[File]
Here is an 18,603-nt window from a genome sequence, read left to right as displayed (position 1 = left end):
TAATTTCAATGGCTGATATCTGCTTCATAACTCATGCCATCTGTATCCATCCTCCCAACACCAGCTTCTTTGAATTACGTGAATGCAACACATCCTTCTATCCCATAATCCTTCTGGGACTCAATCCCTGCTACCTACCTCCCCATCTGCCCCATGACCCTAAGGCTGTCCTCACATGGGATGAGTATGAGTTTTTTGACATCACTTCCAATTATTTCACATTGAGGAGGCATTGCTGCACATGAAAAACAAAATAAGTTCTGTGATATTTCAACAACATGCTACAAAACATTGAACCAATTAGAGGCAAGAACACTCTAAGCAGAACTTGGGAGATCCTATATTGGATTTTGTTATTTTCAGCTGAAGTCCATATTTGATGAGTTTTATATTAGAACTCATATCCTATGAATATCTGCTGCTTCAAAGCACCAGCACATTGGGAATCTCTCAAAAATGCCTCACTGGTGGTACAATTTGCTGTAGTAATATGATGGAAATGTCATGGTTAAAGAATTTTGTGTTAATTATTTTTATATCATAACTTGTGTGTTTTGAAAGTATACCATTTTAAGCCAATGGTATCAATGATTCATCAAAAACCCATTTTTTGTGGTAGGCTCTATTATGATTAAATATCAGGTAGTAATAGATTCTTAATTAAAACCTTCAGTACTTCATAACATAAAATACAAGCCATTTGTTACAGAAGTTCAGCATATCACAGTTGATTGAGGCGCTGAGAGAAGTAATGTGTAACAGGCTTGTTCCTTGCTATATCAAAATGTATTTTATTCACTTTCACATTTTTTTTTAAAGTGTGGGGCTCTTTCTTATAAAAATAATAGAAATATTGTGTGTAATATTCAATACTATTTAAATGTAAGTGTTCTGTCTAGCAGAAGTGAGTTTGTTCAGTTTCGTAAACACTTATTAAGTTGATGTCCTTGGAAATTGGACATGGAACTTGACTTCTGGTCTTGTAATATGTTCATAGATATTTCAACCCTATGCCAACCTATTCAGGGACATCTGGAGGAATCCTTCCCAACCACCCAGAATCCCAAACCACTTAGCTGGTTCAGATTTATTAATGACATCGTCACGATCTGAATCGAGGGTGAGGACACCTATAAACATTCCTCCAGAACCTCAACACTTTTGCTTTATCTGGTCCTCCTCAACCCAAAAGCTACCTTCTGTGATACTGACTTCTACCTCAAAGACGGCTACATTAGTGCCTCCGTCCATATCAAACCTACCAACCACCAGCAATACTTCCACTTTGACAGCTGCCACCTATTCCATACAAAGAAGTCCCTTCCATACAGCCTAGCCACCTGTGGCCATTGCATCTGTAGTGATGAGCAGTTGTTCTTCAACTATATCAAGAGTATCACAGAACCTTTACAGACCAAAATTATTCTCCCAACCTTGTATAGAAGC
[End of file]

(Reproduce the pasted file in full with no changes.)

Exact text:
Here is an 18,603-nt window from a genome sequence, read left to right as displayed (position 1 = left end):
TAATTTCAATGGCTGATATCTGCTTCATAACTCATGCCATCTGTATCCATCCTCCCAACACCAGCTTCTTTGAATTACGTGAATGCAACACATCCTTCTATCCCATAATCCTTCTGGGACTCAATCCCTGCTACCTACCTCCCCATCTGCCCCATGACCCTAAGGCTGTCCTCACATGGGATGAGTATGAGTTTTTTGACATCACTTCCAATTATTTCACATTGAGGAGGCATTGCTGCACATGAAAAACAAAATAAGTTCTGTGATATTTCAACAACATGCTACAAAACATTGAACCAATTAGAGGCAAGAACACTCTAAGCAGAACTTGGGAGATCCTATATTGGATTTTGTTATTTTCAGCTGAAGTCCATATTTGATGAGTTTTATATTAGAACTCATATCCTATGAATATCTGCTGCTTCAAAGCACCAGCACATTGGGAATCTCTCAAAAATGCCTCACTGGTGGTACAATTTGCTGTAGTAATATGATGGAAATGTCATGGTTAAAGAATTTTGTGTTAATTATTTTTATATCATAACTTGTGTGTTTTGAAAGTATACCATTTTAAGCCAATGGTATCAATGATTCATCAAAAACCCATTTTTTGTGGTAGGCTCTATTATGATTAAATATCAGGTAGTAATAGATTCTTAATTAAAACCTTCAGTACTTCATAACATAAAATACAAGCCATTTGTTACAGAAGTTCAGCATATCACAGTTGATTGAGGCGCTGAGAGAAGTAATGTGTAACAGGCTTGTTCCTTGCTATATCAAAATGTATTTTATTCACTTTCACATTTTTTTTTAAAGTGTGGGGCTCTTTCTTATAAAAATAATAGAAATATTGTGTGTAATATTCAATACTATTTAAATGTAAGTGTTCTGTCTAGCAGAAGTGAGTTTGTTCAGTTTCGTAAACACTTATTAAGTTGATGTCCTTGGAAATTGGACATGGAACTTGACTTCTGGTCTTGTAATATGTTCATAGATATTTCAACCCTATGCCAACCTATTCAGGGACATCTGGAGGAATCCTTCCCAACCACCCAGAATCCCAAACCACTTAGCTGGTTCAGATTTATTAATGACATCGTCACGATCTGAATCGAGGGTGAGGACACCTATAAACATTCCTCCAGAACCTCAACACTTTTGCTTTATCTGGTCCTCCTCAACCCAAAAGCTACCTTCTGTGATACTGACTTCTACCTCAAAGACGGCTACATTAGTGCCTCCGTCCATATCAAACCTACCAACCACCAGCAATACTTCCACTTTGACAGCTGCCACCTATTCCATACAAAGAAGTCCCTTCCATACAGCCTAGCCACCTGTGGCCATTGCATCTGTAGTGATGAGCAGTTGTTCTTCAACTATATCAAGAGTATCACAGAACCTTTACAGACCAAAATTATTCTCCCAACCTTGTATAGAAGC